Charles Elton and the beginning of Modern Animal Ecology

Food Chains were published in 1927 by Charles Elton

Food Chains were published in 1927 by Charles Elton

On March 29, 1900, English zoologist and animal ecologist Charles Sutherland Elton was born. Elton‘s name is associated with the establishment of modern population and community ecology, including studies of invasive organisms. In 1927, Elton published his now classic book Animal Ecology, in which he took up the concept of food chains that had been originally introduced by the African-Arab scientist and philosopher Al-Jahiz in the 9th century.

“Food is the burning question in animal society, and the whole structure and activities of the community are dependent upon questions of food-supply.”
— Charles Elton (1960)

Charles Elton – Youth and Education

Charles Elton was born in Manchester as son of the literary scholar Oliver Elton and children’s writer Letitia Maynard Elton (née MacColl). In 1901 the family moved to Liverpool where Oliver Elton had been appointed professor. Elton attended Liverpool College and Oxford University and graduated in zoology in 1922. It was during his studies at Oxford that he conceptualized his ideas about animal ecology. He intended to turn natural history into the science of ecology by applying the scientific method to study the lives of animals in their natural habitats and their interactions with the environment. Elton’s entire scientific career took place at Oxford University. In 1923, he was hired as a demonstrator. In 1932, two years after his fourth Arctic expedition, which had taken him to Lapland, he founded the Bureau of Animal Population, which became a center for the collection of data on fluctuations in animal populations, and the Journal of Animal Ecology. In 1936 he became a reader in Animal Ecology.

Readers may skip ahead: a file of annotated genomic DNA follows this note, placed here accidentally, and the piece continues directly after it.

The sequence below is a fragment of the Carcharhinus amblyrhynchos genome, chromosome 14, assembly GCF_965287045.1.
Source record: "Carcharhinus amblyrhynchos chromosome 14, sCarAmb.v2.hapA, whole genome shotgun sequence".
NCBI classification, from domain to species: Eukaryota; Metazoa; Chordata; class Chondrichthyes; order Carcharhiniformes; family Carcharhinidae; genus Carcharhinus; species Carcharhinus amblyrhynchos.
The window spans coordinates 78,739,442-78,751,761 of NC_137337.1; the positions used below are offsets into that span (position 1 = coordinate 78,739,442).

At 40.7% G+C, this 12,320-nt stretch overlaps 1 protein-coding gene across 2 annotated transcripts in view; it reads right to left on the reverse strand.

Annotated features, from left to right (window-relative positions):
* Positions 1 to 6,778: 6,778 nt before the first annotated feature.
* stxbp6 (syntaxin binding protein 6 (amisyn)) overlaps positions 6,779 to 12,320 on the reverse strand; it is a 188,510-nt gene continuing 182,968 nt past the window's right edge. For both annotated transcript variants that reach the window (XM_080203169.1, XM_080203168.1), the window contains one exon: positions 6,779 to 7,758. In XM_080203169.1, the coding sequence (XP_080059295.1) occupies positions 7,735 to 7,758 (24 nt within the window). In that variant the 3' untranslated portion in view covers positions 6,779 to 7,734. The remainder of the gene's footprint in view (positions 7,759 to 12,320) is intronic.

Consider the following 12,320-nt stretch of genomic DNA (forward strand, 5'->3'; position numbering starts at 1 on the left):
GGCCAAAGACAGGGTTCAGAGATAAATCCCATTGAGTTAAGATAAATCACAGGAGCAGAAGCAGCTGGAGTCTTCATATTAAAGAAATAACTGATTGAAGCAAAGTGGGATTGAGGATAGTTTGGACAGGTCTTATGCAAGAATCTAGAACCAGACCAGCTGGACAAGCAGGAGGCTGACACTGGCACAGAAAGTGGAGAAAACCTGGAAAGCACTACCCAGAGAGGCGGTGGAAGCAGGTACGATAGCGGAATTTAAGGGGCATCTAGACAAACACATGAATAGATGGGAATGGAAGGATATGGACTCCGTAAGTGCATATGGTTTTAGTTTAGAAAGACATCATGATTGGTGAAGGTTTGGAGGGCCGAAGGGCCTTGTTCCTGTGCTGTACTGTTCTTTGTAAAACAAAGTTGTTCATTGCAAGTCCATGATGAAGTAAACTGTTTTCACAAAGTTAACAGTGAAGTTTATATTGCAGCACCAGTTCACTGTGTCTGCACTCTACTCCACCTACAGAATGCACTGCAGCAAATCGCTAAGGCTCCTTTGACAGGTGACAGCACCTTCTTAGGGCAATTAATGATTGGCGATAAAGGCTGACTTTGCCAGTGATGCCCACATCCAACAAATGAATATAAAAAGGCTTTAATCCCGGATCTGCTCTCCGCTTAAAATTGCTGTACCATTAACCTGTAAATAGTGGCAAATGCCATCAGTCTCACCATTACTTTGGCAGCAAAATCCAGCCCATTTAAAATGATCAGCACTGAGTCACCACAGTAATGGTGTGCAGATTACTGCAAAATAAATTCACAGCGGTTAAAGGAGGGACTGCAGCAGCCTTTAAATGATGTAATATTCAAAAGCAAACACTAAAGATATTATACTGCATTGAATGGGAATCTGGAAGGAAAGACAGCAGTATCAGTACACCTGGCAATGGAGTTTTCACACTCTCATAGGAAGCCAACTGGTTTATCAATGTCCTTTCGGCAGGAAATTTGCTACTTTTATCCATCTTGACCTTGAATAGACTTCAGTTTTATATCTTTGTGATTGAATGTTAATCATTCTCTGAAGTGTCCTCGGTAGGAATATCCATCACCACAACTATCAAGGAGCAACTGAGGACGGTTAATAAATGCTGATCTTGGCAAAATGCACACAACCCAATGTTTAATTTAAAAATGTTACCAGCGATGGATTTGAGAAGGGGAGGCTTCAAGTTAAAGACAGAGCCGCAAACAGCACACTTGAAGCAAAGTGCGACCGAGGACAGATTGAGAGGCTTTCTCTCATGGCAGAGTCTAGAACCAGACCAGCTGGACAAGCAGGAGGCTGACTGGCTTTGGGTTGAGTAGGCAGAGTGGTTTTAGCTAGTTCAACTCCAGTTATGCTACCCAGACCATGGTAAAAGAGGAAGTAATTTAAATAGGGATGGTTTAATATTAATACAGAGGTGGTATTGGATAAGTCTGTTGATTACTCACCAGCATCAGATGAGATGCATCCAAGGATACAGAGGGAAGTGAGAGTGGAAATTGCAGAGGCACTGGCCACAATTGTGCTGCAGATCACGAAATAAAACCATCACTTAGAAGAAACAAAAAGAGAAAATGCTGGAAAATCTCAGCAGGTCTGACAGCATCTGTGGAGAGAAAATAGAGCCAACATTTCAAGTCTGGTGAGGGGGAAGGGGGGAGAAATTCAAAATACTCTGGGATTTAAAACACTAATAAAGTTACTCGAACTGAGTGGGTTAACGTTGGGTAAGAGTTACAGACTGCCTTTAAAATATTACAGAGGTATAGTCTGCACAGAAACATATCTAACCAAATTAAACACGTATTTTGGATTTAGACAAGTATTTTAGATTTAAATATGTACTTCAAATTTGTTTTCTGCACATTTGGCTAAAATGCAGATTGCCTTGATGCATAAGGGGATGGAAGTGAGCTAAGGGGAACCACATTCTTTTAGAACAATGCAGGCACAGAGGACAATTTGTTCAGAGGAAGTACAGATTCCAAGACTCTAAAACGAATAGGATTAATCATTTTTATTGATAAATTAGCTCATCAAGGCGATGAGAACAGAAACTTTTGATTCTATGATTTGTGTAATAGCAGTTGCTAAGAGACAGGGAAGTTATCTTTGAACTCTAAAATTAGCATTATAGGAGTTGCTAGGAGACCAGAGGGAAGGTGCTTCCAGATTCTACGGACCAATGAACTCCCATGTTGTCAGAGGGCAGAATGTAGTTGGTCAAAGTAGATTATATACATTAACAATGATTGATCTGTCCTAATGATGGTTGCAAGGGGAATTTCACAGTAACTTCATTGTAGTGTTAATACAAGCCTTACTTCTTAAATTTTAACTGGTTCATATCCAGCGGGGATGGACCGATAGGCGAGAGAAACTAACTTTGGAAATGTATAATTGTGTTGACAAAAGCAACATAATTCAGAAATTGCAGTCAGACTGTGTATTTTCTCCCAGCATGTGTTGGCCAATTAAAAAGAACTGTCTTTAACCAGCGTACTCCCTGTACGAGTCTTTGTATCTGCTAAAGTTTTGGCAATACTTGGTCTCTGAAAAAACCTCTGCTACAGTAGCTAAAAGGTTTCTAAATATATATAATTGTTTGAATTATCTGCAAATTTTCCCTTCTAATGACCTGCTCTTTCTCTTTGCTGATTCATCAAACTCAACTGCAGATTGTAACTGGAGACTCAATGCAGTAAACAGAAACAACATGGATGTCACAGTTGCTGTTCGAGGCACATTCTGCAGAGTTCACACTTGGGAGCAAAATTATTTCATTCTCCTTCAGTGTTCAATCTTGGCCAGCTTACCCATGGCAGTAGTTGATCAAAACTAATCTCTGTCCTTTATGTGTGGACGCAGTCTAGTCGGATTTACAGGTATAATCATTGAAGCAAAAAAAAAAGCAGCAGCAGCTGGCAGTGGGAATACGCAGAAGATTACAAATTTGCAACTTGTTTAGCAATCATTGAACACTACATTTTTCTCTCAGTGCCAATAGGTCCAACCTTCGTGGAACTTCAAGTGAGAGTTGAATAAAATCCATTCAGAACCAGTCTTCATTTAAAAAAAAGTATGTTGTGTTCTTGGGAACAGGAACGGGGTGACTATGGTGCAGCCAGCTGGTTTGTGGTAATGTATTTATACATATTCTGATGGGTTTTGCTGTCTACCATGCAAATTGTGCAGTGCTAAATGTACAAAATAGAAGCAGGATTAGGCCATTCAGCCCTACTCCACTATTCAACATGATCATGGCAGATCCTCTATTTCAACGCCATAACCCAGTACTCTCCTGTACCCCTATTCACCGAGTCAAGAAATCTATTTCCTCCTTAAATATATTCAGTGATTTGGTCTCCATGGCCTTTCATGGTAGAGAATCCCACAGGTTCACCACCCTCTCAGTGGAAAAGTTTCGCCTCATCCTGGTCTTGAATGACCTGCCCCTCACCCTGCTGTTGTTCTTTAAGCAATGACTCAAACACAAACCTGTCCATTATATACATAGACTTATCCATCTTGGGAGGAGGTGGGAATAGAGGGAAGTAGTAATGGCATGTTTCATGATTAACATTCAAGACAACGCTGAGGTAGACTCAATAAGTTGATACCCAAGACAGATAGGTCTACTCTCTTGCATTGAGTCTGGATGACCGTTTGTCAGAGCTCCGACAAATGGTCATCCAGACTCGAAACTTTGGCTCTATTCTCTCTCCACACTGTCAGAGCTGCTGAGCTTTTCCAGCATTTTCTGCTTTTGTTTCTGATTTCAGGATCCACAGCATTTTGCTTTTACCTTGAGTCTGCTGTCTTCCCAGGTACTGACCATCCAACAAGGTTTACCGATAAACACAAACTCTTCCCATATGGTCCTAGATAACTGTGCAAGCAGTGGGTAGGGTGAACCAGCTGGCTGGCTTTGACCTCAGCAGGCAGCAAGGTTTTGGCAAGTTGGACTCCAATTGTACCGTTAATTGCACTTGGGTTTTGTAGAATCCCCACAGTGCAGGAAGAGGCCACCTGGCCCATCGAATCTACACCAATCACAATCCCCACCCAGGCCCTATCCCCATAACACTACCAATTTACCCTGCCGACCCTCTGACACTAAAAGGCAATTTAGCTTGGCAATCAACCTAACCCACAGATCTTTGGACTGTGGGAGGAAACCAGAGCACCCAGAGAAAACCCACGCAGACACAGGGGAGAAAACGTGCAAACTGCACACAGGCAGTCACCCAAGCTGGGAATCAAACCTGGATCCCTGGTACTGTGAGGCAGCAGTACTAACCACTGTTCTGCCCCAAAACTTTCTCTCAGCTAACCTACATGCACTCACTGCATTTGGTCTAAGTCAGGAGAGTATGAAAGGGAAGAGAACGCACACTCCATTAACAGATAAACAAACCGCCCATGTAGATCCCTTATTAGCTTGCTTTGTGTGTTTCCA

Spitsbergen and the Arctic

Elton was appointed assistant to Julian Huxley during his studies and accompanied him on an expedition to Spitsbergen. There, they made an ecological survey of Arctic vertebrates. The project later continued on three subsequent Arctic expeditions in the years 1923, 1924, and 1930. Due to Elton’s experience with the Arctic, the Hudson Bay Company consulted him and he began studying fluctuations in the populations of animal species of interest to the fur trade. These studies were later followed by similar research on British mouse and vole populations.

Overpopulation and Ecosystem

To one of Charles Elton’s greatest influencers belonged Alexander Carr-Saunders, who published ‘The Population Problem: A Study of Human Evolution‘ in 1922. The work outlines the effect of human overpopulation on flora and fauna on Earth. The work’s ideas were later applied on animals by Charles Elton. Charles Elton was among the first to study the relationship between animals and plants in their natural environment and to define animal behavior as a result of the living environment. He introduced the concept of the food chain and was one of the early environmentalists and invasion biologists as he was deeply involved in the impact of introduced species on a habitat. Together with the US American Aldo Leopold, he coined the term ecosystems. He introduced the term ecological niche. The ecologist Joseph Grinnell had described the concept earlier, but Elton’s work was independent of it.